Secret Service Agent Overview:
Founded in 1865, the United States Secret Service is one of the most elite law enforcement organizations in the world. The Secret Service is headquartered in Washington, D.C. with more than 150 offices throughout the United States and abroad. The Secret Service is mandated by Congress to carry out dual missions: protection of national and visiting foreign leaders, and criminal investigations. During the course of their careers, Secret Service Agents carry out assignments in both of these areas and must be available to be assigned to duty stations anywhere in the world.
Job Duties - Investigation:
The Secret Service has jurisdiction in the United States for investigations involving the counterfeiting of U.S. and foreign obligations and securities. This authority has expanded to include the investigation of financial institution fraud, access device fraud, computer crimes, fraudulent government and commercial securities, fictitious financial instruments, telecommunications fraud, false identification and identity theft.
Job Duties - Protection:
The Secret Service's protective mission has expanded over the years to include protection for the president, the vice president, the president-elect and vice president-elect and their immediate families; former presidents and their spouses for their lifetimes; children of former presidents until age 16; visiting heads of foreign states, distinguished foreign visitors, and official representatives of the U.S. performing special missions abroad; major presidential and vice presidential candidates, and their spouses within 120 days of a general presidential election; and National Special Security Events.
Secret Service Agent Qualifications:
To qualify at the GL-7 level you must possess a bachelor's degree from an accredited college or university with either: superior academic achievement, at least one full year of graduate level education or at least one year of related experience equivalent to the GL-5 level.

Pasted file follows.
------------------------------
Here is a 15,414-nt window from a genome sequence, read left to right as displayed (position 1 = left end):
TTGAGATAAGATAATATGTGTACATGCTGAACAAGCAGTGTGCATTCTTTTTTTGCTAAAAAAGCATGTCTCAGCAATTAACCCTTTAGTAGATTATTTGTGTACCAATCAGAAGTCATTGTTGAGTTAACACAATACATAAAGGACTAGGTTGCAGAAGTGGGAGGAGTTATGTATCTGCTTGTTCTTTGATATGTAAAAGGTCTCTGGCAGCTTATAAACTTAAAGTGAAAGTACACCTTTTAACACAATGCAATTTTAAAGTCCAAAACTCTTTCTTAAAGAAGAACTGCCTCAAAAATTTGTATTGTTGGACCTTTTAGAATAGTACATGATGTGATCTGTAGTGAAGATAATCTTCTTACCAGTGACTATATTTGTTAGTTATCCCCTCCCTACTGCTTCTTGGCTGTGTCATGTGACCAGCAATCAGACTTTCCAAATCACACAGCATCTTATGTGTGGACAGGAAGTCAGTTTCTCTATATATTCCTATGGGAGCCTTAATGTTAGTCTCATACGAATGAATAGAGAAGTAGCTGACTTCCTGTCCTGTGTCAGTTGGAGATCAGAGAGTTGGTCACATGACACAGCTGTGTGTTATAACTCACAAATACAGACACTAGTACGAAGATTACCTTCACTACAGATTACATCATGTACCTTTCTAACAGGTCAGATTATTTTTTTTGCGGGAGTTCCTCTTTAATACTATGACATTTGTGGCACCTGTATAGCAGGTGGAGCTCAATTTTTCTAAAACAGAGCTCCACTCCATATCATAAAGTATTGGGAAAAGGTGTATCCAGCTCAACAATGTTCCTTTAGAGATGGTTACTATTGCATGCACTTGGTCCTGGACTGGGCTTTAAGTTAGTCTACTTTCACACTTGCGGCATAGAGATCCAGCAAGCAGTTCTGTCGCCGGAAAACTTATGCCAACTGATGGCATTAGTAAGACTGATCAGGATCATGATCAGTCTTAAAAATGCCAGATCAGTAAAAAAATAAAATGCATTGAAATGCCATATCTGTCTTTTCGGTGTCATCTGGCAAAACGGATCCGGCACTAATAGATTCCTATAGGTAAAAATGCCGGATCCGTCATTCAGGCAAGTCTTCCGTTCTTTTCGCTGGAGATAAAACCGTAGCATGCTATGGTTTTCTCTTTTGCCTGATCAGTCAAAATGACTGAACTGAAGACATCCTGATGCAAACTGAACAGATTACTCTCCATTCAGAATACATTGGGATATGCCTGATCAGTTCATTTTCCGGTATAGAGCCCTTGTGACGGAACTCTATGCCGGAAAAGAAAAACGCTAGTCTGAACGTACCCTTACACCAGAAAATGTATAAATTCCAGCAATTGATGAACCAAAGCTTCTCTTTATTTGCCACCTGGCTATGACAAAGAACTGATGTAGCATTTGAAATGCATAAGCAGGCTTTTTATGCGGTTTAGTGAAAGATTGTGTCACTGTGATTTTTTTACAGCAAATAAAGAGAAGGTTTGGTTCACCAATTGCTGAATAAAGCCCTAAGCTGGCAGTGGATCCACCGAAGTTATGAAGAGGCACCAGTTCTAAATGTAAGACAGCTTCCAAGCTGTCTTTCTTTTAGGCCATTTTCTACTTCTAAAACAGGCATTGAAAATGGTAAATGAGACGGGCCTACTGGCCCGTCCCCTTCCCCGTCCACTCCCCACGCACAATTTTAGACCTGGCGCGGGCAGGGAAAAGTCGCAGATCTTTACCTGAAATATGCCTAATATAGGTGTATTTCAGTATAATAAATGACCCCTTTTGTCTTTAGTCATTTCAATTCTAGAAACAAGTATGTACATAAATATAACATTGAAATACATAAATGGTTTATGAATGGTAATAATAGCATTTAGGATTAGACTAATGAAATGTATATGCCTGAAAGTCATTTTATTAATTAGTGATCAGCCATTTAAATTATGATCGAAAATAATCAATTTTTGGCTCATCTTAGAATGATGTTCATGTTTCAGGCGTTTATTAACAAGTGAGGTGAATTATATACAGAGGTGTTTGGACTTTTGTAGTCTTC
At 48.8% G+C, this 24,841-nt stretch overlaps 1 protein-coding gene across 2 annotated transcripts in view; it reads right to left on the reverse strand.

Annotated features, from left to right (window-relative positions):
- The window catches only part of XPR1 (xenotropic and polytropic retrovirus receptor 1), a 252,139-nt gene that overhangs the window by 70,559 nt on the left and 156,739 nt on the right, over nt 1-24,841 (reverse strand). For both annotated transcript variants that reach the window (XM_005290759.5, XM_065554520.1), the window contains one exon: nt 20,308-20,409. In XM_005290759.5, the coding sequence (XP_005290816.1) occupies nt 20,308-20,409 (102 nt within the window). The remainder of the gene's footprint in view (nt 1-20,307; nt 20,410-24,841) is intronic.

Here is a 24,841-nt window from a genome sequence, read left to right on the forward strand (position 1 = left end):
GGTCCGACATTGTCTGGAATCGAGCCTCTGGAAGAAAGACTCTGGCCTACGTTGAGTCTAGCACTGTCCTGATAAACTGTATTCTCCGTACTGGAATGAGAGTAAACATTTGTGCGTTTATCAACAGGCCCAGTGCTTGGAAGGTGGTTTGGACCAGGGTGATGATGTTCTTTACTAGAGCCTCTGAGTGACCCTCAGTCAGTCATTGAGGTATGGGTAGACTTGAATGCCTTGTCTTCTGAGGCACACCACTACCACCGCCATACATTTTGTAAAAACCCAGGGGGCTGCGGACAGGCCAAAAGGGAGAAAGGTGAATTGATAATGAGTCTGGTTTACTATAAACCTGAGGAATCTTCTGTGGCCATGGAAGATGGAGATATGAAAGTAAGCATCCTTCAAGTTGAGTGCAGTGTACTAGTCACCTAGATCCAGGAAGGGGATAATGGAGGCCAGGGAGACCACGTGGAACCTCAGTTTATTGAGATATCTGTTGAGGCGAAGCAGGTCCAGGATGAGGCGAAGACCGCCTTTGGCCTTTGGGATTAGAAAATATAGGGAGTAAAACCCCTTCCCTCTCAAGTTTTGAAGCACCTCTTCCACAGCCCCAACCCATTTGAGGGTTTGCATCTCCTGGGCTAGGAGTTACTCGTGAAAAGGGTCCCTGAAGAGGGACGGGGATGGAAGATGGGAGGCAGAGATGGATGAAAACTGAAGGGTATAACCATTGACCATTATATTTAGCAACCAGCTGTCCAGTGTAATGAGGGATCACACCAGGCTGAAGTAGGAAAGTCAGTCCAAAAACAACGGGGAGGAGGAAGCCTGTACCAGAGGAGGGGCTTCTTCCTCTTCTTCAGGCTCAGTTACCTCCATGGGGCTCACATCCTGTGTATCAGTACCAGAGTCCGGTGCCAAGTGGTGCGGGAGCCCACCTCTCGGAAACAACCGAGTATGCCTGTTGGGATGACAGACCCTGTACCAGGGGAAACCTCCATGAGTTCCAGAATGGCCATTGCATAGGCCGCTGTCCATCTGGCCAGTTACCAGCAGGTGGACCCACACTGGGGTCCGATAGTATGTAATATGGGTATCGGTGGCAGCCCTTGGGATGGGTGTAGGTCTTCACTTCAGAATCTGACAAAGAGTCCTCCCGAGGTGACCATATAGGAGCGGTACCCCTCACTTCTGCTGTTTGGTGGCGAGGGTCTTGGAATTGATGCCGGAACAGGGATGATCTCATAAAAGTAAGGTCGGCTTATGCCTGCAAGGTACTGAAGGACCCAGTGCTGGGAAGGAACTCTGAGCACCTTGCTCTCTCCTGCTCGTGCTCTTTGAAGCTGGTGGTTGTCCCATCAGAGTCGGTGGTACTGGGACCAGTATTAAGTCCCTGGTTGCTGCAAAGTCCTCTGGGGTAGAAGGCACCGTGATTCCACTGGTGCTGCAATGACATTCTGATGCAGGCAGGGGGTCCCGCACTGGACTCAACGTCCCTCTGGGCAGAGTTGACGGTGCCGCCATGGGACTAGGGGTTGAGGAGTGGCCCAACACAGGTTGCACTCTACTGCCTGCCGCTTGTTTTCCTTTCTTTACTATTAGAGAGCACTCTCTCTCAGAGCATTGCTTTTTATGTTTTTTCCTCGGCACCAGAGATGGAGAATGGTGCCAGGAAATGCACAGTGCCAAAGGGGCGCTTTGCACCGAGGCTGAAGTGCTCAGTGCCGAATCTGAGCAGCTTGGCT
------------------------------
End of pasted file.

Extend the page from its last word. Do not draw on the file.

To qualify at the GL-9 level you must possess a master's or equivalent graduate degree (such as LL.B. or J.D.) from an accredited college or university or possess at least one year of specialized experience equivalent to the GL-7 level, which is in or directly related to the line of work of the position.
To become a Secret Service Agent, you must be a U.S. Citizen between the ages of 21 and 37, possess a current valid driver's license and visual acuity no worse than 20/60 uncorrected, correctable to 20/20 in each eye. As a condition of employment, male applicants born after December 31, 1959, must certify that they have registered with the Selective Service System, or are exempt from having to do so under Selective Service law. Applicants must also pass a physical fitness evaluation, Treasury Enforcement Agent Test and a series of in-depth interviews as well as obtain Top Secret clearance.
Secret Service Agent Salary:
Secret Service Agents are generally hired at the GL-7 or GL-9 grade levels depending on qualifications and education. Based on those grade levels and the assigned geographic area, the 2009 starting salary range is $43,200 - $73,354. An additional 25% Law Enforcement Availability Pay (LEAP) is added to locality pay. A Foreign Language Recruitment Bonus of 25 percent of basic annual pay is paid to newly hired special agents who test at the skill level required.
Secret Service Agent Work Hours:
While assigned to field offices, special agents are normally assigned to work a 40-hour work week. Due to the receipt of LEAP, special agents usually work an average of two additional hours per day. The hours worked by special agents vary depending on the nature of their assignments. Special agents are required to work hours other than normal business hours (e.g., 12 a.m.-8 a.m., 4 p.m.-12 a.m., 10 a.m.-6 p.m., 6 a.m.-2 p.m., 2 p.m.-10 p.m., etc.) with the addition to 2 or more LEAP hours, on a daily basis.
Source: United States Secret Service